2. Old-time hikers will remember using Harvey Manning’s guidebooks, one of these listing all the trailheads in the Issaquah/NorthBend area accessible via Metro 210. This long-ago route was heavily used by Seattle hikers on weekends, even though as I recall, it only ran every two hours. I am not sure whether ST 554 follows the same routing.

    1. “A well regulated Militia, being necessary to the security of a free State, the right of the people to keep and bear Arms, shall not be infringed.”

      Obviously, as befit educated lawmakers during the Age of Reason, our Founders clearly foresaw this event and wrote accordingly.

      However since relatively few of them were actual gun-smiths, none realized that it would ever be possible to create a repeating hand-weapon weighing less than ten pounds. And therefore legitimately usable as a short, heavy billyclub. After you shot one of the five ruffians attacking you whose survivors knew enough math to count how many shots you had left. Few experienced soldiers could reload that fast.

      But judging by historic pictures, average citizen in many walks of life carried a five-foot or longer staff, often mentioned in Scripture, usable for walking, hill and stair-climbing, holding doors for ladies, repelling dogs both mad and just aggravated, and dropping impudent 55 year old varlets in the coach-aisle with one small adept side-move.

      So while the Second Amendment is sound, it is time for an Amendment listing the above specifics. NRA, dare you to deliver the lines with the regulation goose-quill. Especially your Captain’s right and duty to drag you out of the tavern no matter how deep the freezing mud.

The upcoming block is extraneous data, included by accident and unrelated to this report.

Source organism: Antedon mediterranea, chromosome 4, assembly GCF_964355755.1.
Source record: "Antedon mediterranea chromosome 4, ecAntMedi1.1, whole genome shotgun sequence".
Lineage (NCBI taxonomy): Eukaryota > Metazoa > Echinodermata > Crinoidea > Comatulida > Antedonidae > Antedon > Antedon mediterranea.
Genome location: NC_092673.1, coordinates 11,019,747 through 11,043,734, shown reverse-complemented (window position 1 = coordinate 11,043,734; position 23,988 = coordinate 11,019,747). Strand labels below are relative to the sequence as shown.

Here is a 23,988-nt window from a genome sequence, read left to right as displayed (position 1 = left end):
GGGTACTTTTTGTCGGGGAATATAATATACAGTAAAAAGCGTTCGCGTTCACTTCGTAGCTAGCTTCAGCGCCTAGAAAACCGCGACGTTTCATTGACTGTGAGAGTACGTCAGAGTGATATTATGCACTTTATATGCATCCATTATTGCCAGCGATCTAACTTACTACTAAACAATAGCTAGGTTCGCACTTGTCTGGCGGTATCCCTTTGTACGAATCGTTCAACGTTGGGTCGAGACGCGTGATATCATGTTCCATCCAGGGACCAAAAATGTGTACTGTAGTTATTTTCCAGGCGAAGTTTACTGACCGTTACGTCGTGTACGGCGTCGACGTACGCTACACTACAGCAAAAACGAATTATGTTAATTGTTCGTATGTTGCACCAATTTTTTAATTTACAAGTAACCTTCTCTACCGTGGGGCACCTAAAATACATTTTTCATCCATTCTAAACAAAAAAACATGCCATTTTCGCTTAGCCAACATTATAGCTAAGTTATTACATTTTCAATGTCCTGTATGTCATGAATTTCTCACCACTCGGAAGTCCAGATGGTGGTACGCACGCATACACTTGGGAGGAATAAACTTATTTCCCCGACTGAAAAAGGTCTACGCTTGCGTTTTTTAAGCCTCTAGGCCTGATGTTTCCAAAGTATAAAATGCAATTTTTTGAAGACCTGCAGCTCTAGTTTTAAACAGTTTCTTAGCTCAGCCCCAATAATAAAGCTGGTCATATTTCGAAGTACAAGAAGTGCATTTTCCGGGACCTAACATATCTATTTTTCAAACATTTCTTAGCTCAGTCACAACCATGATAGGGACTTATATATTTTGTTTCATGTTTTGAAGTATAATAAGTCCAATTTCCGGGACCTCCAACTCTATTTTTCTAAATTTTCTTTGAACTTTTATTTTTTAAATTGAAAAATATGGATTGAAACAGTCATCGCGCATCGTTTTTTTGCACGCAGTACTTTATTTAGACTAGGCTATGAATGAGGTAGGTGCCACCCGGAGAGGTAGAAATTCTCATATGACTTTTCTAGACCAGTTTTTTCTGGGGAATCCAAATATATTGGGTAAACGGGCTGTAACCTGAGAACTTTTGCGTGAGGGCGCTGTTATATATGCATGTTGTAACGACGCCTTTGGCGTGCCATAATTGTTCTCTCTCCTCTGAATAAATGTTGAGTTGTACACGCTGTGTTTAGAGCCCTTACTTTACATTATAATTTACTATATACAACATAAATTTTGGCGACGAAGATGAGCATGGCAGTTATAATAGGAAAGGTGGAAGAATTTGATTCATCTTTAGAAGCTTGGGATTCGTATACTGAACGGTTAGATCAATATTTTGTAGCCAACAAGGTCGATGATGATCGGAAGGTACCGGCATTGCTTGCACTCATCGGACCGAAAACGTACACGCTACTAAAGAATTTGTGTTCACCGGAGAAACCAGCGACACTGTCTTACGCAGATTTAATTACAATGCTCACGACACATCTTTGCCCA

No reason the STAFF/2019 can’t be hollow with a nozzle in the “crook” for all that Mace (TM).

      Mark Dublin

  3. And besides, nobody on transit payroll trained Eldo Kanikkeberg. So all we can do is appreciate his replacement who-, when-, and wherever they are.


  4. With regards to the topic video, I’ve always been looking for ways where, by mixing a run with a transit ride, I am able to beat the trip planner by eliminating a long connection, or replacing a slower bus with a faster bus. For years, I had a commute routine where I would run 1.8 miles to/from Montlake Freeway Station to get on the 545, rather than deal with the connecting buses. When I was tired, there was no better motivation to get out an run than the fact that, once I got off the 545, it was the fastest way home, and waiting for a connecting bus, things would take considerably longer (and I’d still have to walk 10 minutes or so at the end, anyway). Even if it was cold or rainy, I knew that running would ultimately warm my body up better than standing at a bus stop, plus I’d be out of the cold sooner.